Using chopsticks is easy once you get the hang of it. Chef David Smythe of The Culinary Institute of America explains that the secret is holding them correctly. Take one stick and place it in the crook of your thumb and against your ring finger -- this stick should remain stationary. The second stick is the one that moves. Hold it like a pencil, with the motion coming as you roll it over the tip of your thumb. Don't hold the chopsticks close to the tips; you want to grip them a bit further back than halfway. Chef Smythe recommends practicing your technique with small items like rice and peas until you become an expert.
For 60 years, The Culinary Institute of America has been setting the standard for excellence in professional culinary education. In this video series, experienced chefs and educators show you how to tackle essential cooking techniques.
Hi, I'm Chef Dave Smythe from the Culinary Institute of America, and I'm going to show you this kitchen basic today: how to use chopsticks.
To hold chopsticks, you simply take one stick, place it in the crook of the thumb and against end of the ring finger, and you hold with moderate pressure - and it's immovable. The second stick is the movable stick, and it's held more like a pencil. It tends to roll across the top of the thumb, held stationary and firmly with these fingers. So the motion is simply the rolling across the thumb.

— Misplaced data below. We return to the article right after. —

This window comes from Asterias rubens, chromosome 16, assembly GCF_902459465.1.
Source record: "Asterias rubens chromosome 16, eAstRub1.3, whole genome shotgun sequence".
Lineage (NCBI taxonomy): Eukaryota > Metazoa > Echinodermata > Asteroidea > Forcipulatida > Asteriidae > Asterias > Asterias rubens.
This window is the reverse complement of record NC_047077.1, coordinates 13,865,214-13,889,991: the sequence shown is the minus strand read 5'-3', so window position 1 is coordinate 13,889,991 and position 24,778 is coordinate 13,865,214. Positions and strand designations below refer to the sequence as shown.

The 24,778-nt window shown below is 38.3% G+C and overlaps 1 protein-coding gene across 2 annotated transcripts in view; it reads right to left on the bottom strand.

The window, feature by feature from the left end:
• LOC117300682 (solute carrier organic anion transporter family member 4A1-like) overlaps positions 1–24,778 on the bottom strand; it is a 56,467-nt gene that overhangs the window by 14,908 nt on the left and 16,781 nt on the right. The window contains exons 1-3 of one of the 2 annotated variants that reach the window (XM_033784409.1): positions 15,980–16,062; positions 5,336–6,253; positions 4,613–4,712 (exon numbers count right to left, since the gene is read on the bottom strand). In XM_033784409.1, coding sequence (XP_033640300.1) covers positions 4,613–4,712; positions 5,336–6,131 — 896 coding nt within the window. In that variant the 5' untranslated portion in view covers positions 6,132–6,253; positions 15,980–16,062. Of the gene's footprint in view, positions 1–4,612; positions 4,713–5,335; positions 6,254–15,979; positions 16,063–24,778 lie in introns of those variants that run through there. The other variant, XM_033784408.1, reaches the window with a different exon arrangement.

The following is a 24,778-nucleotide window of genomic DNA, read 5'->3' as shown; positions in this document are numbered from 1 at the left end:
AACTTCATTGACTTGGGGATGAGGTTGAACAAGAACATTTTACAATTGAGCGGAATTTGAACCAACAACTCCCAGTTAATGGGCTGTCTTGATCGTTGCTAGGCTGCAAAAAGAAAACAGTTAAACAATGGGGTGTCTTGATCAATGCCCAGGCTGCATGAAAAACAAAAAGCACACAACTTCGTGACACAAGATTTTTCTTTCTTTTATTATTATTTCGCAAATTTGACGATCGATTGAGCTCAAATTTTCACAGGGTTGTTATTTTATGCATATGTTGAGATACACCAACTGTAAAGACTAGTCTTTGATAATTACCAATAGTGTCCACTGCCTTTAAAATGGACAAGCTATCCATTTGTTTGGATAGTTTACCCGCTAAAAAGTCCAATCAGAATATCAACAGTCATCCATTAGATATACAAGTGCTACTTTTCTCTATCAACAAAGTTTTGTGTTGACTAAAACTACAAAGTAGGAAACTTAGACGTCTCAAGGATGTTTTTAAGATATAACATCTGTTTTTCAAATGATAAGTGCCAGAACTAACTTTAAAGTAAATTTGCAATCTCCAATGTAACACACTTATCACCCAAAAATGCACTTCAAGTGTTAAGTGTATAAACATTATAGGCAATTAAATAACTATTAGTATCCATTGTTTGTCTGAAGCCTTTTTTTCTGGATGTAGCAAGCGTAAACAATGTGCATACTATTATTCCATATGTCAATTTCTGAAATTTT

Ideally you would hold your chopsticks toward the back half of the sticks, not forward - but not too far back; just like this. Basically, you simply move the wrist in this way as you hold these, and put the food into your mouth.
The hardest thing to pick up, naturally, is small items. Rice, usually, is picked up with a scooping motion, and held in this way. Other small items actually require you to squeeze them gently, and pick them up. It might seem rather time-consuming to eat in this manner; however, at the Asian table time is not an issue. You're there for the experience of dining.
Picking up the difficult items is the way to practice. Don't start with the big chunks - start with something little. Challenge yourself. This is very simple. Nothing could be simpler than two sticks: the sound of two sticks chopping.